Frame feeders (like this one on Amazon) hold syrup and are placed inside the hive in lieu of other frames. The bees use a ladder or grooves to access the syrup and avoid drowning (hopefully).
We used a frame feeder once. It was included in a nuc box and contained hardened sugar, and was meant to feed the bees while temporarily confined to the box.
We prefer that frames serve other purposes for the bees.
Open feeders are pretty much a DIY project.
A common type of open feeder is a large (5-gallon) bucket with small holes drilled through the reinforcement rib’s inner wall. When filled with syrup and inverted (with the lid securely attached), syrup accumulates in the reinforcement rib where bees can feed.
We think open feeding only makes sense in very large apiaries far from any neighbors. Place buckets a reasonable distance from the beeyard to avoid unwanted visitors to your hives and robbing.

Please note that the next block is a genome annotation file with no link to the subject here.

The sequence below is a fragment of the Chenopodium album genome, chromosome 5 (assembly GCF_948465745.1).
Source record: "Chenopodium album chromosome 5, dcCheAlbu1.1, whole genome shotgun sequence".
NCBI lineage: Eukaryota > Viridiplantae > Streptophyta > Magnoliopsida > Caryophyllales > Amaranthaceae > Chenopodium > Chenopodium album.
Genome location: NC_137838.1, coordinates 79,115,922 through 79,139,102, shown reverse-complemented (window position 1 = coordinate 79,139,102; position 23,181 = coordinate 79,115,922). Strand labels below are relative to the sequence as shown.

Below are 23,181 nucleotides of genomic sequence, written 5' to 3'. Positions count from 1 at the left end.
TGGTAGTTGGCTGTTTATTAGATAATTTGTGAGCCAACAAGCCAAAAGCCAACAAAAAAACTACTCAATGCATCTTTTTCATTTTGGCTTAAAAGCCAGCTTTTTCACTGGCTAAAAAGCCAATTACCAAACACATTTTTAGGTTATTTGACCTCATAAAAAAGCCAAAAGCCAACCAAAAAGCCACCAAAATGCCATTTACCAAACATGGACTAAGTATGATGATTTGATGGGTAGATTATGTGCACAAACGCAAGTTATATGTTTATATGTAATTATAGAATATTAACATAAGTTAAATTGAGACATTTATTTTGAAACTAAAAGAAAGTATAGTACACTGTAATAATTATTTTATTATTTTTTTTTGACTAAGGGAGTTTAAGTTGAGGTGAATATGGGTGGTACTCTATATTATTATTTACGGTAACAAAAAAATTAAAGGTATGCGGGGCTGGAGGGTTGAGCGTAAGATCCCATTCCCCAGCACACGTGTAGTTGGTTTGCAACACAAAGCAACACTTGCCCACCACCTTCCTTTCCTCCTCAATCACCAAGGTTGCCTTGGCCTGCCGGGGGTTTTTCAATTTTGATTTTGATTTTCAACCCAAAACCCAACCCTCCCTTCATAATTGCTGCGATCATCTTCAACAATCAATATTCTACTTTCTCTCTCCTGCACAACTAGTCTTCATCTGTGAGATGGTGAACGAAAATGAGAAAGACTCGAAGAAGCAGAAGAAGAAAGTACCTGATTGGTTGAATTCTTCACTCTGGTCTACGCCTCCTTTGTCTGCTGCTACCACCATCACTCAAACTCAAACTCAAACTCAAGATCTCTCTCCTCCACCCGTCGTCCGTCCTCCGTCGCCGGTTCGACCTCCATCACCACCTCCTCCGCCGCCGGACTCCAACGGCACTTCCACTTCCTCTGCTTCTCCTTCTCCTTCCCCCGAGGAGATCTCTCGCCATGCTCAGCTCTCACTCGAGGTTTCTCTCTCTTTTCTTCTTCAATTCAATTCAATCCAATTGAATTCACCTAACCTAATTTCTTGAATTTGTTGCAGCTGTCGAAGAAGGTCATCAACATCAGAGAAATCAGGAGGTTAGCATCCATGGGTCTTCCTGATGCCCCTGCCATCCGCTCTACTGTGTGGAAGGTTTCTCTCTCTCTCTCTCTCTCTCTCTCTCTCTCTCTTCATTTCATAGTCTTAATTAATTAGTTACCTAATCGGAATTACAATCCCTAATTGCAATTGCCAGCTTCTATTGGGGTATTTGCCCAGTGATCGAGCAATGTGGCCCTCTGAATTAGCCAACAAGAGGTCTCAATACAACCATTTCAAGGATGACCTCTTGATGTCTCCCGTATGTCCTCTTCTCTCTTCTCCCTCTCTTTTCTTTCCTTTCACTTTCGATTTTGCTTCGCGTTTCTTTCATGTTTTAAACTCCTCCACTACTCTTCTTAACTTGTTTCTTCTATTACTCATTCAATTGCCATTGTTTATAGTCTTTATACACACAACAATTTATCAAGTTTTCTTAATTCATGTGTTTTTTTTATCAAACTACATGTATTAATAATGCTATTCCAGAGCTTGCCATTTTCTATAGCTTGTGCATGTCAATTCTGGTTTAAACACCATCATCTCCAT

How To Feed Sugar Bricks And Fondant To Bees
Sugar cakes and fondant are mostly used to feed bees in winter. They can be placed directly on the top bars of the upper hive or loaded on candy boards.
Candy boards are available in a couple of styles (or can easily be made at home). Candy boards are about 3″ deep. The bottom can be either solid with a ventilation/access hole or hardware cloth with ½” openings.
The hole in the middle of an otherwise solid candy board is also designed to hold an inverted jar of sugar syrup in warmer weather.
Pack a sugar brick mixture tightly on the candy board and let it harden in place. You can also place fondant on the board.
With a solid board, do not cover the ventilation hole. A jar lid temporarily placed in the hole will help.
Using hardware cloth, place a block of wood on the board before packing the sugar. Remove the wood after the sugar hardens for ventilation.
Candy boards have a hole in the side to vent moisture and provide an upper entrance if the lower opening is blocked by snow.
A Vivaldi board is a particular type of candy board. A screen box goes over the center hole of the board. Fondant or other feed is placed inside the screened box, not blocking the hole. The remainder of the board can be used for burlap or other material to serve as insulation.
When To Feed Honey Bees